Alright, so this has been a long time coming but . . . it is time. I’ll be posting the photos here to announce the sale, but the shop will be updated in the coming weeks.
If you wish to inquire about any of the fabrics before the shop is live, you are welcome to contact me for prices and quantities.
The first four I really wanted to talk about are very special, out of print Lecien fabrics from Japan. I don’t have much left of the Cinderella in pink, as it was a very popular print for my commissions. But the others I have quite a bit of yardage left.
These four prints are the Girls Story series by Lecien, and I’m looking to sell them at $14/yard.
Over the years I’ve collected several other prints as well, and some work well for Lolita fashion.
Some odds and ends, solids and other oddballs. This collection has a lot of jersey knits, sweater knits, all-over lace, some peachskin and moleskin as well. And I have . . . a lot.
This is yesterday’s full stream – going over everything in as much detail as I could remember to give for those of you who are completely new to using commercial patterns. I answer questions given to me by participants in the chat, as well.
By popular demand, and an apparent need, I am scheduling a tutorial next week — July 14th, Tuesday — for absolute beginners to both sewing and Lolita Fashion. This will be live on my Twitch channel.
I have purchased this pattern in both available size ranges and will be tracing size 14 — leaving the pattern uncut to be able to use the pattern in all available graded sizes.
Some notes on this pattern:
The sample on the front of the envelope reads more like a costume, and this is pretty much agreed upon by most of the Lolita community familiar with Simplicity and their attempts to recreate our beloved fashion. Rick rack and raschel lace are mostly big no-nos in the fashion itself, and I would advise against using these for trim.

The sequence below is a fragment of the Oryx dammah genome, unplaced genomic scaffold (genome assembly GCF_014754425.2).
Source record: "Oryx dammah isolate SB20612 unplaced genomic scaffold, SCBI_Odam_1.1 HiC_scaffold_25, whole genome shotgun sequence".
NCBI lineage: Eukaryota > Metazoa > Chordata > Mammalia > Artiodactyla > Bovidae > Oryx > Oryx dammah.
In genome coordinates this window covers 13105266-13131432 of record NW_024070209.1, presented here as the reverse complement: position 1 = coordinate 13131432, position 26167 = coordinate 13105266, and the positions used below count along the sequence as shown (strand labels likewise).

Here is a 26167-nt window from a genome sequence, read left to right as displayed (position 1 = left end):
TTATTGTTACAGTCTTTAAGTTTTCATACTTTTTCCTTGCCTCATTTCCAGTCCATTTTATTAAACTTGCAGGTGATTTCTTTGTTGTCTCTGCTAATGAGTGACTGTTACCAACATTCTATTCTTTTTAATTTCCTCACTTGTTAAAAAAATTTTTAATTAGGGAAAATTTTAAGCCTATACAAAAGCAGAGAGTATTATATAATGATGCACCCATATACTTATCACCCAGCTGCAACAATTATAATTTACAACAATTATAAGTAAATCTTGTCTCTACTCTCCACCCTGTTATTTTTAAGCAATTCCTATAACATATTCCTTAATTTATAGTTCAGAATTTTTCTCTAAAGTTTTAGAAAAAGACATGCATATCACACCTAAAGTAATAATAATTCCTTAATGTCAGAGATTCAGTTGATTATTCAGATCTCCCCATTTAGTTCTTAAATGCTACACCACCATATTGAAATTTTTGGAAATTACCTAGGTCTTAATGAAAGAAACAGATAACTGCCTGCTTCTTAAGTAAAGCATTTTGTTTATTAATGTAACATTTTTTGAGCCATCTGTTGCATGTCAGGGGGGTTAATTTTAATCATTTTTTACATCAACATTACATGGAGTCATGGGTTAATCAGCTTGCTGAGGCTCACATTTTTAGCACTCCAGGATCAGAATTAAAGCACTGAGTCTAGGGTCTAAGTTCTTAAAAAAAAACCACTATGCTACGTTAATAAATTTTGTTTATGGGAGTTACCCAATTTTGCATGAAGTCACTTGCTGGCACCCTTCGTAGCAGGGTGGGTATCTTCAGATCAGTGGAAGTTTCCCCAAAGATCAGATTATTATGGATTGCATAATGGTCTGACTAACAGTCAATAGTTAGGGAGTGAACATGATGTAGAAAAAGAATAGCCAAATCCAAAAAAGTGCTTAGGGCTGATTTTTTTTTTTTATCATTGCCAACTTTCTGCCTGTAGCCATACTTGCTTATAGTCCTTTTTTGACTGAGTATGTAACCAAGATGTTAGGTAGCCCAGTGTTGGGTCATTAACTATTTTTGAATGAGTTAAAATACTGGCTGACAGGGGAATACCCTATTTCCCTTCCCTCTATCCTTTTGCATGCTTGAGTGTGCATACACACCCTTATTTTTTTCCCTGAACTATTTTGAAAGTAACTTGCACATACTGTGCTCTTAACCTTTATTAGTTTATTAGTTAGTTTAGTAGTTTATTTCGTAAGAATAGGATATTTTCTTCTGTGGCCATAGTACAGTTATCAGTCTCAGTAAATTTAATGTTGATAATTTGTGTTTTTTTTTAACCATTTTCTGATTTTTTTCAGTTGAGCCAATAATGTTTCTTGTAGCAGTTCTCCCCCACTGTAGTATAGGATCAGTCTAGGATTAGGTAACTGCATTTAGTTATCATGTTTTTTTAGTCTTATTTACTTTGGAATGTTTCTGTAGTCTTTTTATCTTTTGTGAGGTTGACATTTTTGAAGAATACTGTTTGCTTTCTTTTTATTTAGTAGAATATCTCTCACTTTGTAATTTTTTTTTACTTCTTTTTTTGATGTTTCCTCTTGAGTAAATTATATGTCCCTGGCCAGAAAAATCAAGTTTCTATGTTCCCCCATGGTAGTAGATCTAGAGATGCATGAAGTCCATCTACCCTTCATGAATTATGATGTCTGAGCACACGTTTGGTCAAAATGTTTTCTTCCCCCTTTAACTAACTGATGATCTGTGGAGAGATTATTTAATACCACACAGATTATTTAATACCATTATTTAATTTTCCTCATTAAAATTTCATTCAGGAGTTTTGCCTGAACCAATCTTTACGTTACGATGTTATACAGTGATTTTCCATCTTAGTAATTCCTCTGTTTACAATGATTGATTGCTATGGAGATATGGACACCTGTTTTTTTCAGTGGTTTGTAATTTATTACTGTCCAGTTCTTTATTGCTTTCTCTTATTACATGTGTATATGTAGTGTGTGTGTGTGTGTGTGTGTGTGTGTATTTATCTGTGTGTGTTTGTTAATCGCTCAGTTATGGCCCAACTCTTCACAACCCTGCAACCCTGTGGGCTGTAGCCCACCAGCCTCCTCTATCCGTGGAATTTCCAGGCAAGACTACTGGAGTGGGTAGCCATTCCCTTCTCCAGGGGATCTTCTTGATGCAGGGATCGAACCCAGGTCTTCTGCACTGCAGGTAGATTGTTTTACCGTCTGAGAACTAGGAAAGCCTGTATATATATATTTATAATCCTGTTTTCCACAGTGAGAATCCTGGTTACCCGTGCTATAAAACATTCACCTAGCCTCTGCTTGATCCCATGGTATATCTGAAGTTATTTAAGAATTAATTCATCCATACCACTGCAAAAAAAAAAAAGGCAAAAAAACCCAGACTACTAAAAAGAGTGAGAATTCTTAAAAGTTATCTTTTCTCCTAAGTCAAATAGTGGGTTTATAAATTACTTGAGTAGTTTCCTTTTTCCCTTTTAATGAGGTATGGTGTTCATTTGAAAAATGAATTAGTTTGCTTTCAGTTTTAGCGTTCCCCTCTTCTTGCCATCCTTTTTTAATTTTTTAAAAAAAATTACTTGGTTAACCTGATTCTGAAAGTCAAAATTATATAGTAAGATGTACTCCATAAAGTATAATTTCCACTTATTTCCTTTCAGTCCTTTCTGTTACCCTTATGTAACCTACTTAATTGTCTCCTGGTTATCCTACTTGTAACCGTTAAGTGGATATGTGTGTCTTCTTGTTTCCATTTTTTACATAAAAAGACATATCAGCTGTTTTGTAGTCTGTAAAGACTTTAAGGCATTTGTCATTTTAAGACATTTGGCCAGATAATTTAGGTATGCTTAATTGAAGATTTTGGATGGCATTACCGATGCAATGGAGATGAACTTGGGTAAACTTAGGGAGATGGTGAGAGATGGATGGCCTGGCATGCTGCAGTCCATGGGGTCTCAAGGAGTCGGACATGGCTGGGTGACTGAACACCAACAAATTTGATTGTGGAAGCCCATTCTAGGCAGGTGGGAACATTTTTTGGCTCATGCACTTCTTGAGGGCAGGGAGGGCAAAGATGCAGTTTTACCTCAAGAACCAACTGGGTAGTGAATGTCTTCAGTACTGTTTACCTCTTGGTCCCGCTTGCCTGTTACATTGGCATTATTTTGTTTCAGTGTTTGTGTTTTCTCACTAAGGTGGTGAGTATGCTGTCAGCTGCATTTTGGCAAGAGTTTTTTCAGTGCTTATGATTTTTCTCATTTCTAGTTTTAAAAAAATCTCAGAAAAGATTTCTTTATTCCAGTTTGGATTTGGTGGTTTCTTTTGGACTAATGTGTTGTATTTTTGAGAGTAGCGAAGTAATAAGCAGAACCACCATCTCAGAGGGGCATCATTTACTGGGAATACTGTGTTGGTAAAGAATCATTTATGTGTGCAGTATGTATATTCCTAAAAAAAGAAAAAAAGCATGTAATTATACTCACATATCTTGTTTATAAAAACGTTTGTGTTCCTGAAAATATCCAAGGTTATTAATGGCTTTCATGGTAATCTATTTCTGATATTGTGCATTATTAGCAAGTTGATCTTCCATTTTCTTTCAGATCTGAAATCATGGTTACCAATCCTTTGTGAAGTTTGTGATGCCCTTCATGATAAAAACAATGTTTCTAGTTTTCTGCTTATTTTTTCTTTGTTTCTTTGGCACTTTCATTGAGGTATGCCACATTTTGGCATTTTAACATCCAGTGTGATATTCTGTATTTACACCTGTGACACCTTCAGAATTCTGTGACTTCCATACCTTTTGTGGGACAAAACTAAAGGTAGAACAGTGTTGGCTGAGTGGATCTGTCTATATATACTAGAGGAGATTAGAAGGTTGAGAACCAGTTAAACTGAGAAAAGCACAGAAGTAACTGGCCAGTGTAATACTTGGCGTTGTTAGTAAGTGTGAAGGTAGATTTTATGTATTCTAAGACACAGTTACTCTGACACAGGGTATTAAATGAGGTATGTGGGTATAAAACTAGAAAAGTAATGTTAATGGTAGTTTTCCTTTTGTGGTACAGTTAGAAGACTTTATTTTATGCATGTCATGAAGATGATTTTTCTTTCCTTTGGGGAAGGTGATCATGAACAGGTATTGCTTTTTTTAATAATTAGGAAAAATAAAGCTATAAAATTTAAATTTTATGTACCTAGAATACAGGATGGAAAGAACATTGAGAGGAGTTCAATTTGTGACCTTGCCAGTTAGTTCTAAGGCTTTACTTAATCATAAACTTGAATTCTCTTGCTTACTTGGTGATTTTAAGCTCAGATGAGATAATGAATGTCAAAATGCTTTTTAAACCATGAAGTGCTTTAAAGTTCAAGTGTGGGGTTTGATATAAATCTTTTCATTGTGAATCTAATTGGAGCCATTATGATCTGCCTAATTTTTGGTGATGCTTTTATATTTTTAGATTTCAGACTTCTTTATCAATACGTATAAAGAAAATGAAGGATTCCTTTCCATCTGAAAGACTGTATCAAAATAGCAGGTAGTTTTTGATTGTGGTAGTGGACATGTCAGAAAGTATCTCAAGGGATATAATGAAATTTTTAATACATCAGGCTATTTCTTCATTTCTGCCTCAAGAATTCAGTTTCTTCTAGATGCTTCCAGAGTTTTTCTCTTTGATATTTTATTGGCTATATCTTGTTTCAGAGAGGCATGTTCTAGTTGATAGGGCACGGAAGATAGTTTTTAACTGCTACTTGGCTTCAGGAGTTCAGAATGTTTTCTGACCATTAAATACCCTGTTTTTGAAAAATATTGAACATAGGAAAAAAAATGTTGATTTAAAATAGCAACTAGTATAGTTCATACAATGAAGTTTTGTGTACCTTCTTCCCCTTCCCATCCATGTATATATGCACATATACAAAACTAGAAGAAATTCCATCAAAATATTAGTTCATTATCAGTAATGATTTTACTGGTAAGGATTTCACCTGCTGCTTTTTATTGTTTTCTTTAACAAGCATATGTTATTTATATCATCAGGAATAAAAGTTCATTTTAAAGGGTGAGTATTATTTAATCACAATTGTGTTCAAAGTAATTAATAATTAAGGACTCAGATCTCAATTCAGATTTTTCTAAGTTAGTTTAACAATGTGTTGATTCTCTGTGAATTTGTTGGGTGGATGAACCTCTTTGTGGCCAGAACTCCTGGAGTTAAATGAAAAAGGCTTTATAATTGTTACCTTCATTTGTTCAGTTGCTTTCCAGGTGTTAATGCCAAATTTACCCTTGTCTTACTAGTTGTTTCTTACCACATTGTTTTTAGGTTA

That said, finding appropriate trim can be difficult in big local stores like Joann’s and Hobby Lobby (in the US). The best I’ve been able to find have been places like Etsy, eBay, and Aliexpress. Try the former two options first.
Laces and trims you’ll want to look for include: venice, cluny, eyelet, mesh lace, net lace, galloon eyelet, embroidered lace, chemical lace, water soluble lace.
We will be focusing primarily on the jumperskirt, not the blouse. If there is enough interest, we could do a separate tutorial for the blouse as well.
We’ll be going over…
How to read the envelope
How to choose the correct size
How to read the instructions
How to interpret the pattern
Tools and notions needed
Fabric: 3.5 yards border print (for size 14 JSK)
Contrast Fabric: 1/2 yard
Lining: 1/2 yard
Interfacing: 1 1/8 yards of lightweight fusible (I prefer shapeflex, or anything woven or knit rather than non-woven)
Trim for JSK (Optional)
3 1/4 yards of 1/4” elastic
There are some questionable things about this pattern that I feel obliged to mention. Controversy surrounding Simplicity and their methods, which involved buying products during a Rufflecon event (from indie sellers and designers) with the intention of deconstruction for creation of patterns. The original designers (for the accessories, or even the pink macaron fabric used in the sample) were not credited.
The macaron fabric print is designed by Ambur Hubbard (espressobug) on Spoonflower, and can be purchased there. I highly encourage everyone to support this brilliant artist.
I’ve chosen to use this pattern due to its accessibility and range of sizes. Not everyone has the wherewithal to use Otome no Sewing patterns, and I want to be sure that everyone coming into this hobby has a fair chance to learn. We’re starting where we all started — at the very beginning. This is how my mother was taught, this is how I was taught, and this is how I will teach you.
Have patience, and take it one step at a time. There are no shortcuts, but there might be a few interesting tricks to learn. ❤
So this dropped today, available to my patrons of 2nd and 3rd tiers. More installments coming within the week. The full tutorial has complete instruction as I explain everything in as much detail as possible.
This month: Otome no Sewing Book 14, page 84 (Strawberry Chocolate JSK) — Instructions Here.